A rush by emerging market governments to sell debt before the US Federal Reserve further raises interest rates this year has propelled issuance in Asia to record levels since the start of January, new data shows.
Swelled by a $3bn Indonesian bond launched on Thursday, the total value of sovereign bonds sold in Asia, excluding Japan, reached $8.2bn in the year so far, up from $6.5bn in the year to March 23 last year, according to Dealogic, a research company.
The company said the Asian issuance was a record high for the year to date, making it likely that the first quarter would also register a record. Debt issuance in Europe, the Middle East and Africa, as well as in the Americas, was also at high historical levels in the year so far, Dealogic added.
“Emerging market sovereigns and corporates are keen to use the window of opportunity before US rates rise further,” said David Hauner, head of economics for eastern Europe, Middle East and Africa at the Bank of America Merrill Lynch.
“Moreover, emerging market risk premiums have also benefited from better growth and improving capital accounts,” Mr Hauner added. “During the volatility of the past years, emerging market issuers have learnt that they need to be quick to squeeze in their bonds.”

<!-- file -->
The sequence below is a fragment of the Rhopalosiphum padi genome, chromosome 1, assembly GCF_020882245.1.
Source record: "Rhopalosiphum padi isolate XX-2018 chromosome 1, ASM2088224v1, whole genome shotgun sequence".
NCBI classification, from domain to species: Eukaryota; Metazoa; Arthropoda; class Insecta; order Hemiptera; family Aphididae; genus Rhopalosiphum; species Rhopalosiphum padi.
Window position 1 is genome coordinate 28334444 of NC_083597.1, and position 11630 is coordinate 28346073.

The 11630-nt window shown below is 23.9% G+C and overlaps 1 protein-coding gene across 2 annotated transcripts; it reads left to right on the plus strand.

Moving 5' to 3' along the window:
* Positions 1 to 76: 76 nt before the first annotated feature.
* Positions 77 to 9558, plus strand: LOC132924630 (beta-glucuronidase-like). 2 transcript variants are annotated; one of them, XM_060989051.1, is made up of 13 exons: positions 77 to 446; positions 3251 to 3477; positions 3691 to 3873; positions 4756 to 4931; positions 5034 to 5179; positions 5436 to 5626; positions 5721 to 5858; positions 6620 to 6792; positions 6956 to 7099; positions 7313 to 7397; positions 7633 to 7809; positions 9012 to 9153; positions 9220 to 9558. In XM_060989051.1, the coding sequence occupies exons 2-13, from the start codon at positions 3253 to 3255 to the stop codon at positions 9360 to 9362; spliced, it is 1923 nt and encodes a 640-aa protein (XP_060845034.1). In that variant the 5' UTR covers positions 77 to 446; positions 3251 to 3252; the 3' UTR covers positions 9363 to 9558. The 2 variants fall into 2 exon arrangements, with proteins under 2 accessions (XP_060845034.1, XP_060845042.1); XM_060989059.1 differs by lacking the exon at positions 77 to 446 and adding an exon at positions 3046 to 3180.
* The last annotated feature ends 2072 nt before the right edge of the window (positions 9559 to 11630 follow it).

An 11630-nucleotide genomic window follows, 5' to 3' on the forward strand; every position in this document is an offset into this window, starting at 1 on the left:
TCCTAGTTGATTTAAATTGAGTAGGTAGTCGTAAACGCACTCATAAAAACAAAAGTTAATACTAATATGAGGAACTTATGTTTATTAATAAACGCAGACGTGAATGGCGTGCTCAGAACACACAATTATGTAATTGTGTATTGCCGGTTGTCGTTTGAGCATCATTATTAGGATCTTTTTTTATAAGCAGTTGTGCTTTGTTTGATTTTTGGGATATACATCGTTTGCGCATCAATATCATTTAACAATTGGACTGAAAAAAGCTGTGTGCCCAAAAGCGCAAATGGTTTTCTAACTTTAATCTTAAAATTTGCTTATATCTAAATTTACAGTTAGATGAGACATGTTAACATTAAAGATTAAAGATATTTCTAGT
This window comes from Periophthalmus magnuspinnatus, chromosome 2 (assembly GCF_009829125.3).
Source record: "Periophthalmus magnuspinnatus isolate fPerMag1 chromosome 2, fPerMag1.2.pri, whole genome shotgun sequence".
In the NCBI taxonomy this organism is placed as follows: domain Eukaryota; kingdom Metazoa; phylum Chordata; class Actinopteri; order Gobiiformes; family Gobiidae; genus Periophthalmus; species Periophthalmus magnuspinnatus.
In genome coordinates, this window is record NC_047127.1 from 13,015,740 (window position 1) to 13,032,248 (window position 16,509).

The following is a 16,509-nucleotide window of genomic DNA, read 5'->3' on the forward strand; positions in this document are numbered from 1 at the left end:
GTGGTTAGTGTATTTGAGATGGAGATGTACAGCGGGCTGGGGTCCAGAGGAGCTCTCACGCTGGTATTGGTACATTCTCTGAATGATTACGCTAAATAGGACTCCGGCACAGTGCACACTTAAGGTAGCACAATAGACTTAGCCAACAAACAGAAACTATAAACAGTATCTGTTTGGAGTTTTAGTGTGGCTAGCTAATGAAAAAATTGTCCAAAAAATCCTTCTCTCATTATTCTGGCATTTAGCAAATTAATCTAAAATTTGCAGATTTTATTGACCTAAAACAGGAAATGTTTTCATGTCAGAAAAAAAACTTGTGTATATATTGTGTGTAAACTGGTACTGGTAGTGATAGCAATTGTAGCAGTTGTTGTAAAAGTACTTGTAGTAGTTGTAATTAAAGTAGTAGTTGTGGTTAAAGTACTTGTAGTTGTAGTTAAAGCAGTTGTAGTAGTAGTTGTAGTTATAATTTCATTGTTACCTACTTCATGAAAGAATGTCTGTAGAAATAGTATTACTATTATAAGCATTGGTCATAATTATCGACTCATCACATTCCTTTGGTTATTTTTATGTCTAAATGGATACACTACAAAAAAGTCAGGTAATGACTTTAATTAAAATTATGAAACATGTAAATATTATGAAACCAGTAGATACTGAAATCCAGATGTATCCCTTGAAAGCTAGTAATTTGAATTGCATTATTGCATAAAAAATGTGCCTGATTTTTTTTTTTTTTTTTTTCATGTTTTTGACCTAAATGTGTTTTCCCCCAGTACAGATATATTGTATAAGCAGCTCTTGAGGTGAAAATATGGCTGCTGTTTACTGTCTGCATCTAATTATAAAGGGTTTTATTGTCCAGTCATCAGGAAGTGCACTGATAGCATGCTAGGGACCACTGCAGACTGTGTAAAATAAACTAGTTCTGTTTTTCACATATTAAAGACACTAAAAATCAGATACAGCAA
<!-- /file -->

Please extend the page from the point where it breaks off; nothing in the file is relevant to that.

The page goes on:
Indonesia’s issue was representative of fading perceptions of emerging market risks, analysts said. The $3bn sukuk (Islamic) bond it priced in two tranches on Thursday bore effective coupon rates of about 3.75 per cent for the five-year bond and about 4.5 per cent for the 10-year issue — significantly lower than the 8.3 per cent effective coupon on a $2.4bn sukuk it sold in March last year.
“Investors are encouraged that Indonesia has been making useful progress in shoring up its financial situation,” said Gareth Leather, senior Asia economist at Capital Economics, a research company.
The country’s current account deficit — a measure of a country’s dependency on international creditors — came in at 2.2 per cent of gross domestic product in 2016, slightly higher than the 2 per cent registered in 2015 but down from 3 per cent in 2014.
Mr Leather added that Jakarta’s fiscal position was also fairly strong, with a budget deficit at 2.5 per cent of GDP and government debt at about 20 per cent of GDP, one of the lowest levels among large emerging economies.
Emerging markets have recently been in vogue for investors, having taken a hit after the US election result in November last year. Standard & Poor’s, the rating agency, calculates that between December and the end of February, net inflows into emerging market debt has totalled $29bn and $14bn into emerging market equities.
This more than offset the impact of the so-called “Trump tantrum”, the outflows of foreign capital from emerging markets in November that followed Donald Trump’s election as US president. This episode wiped $26bn from emerging market debt and $4bn from EM equities, Standard & Poor’s said in a research note.
However, the outlook is for further volatility in flows to emerging markets, the rating agency said, as the trend of rising rates in the US diverges with a more dovish outlook at the European Central Bank.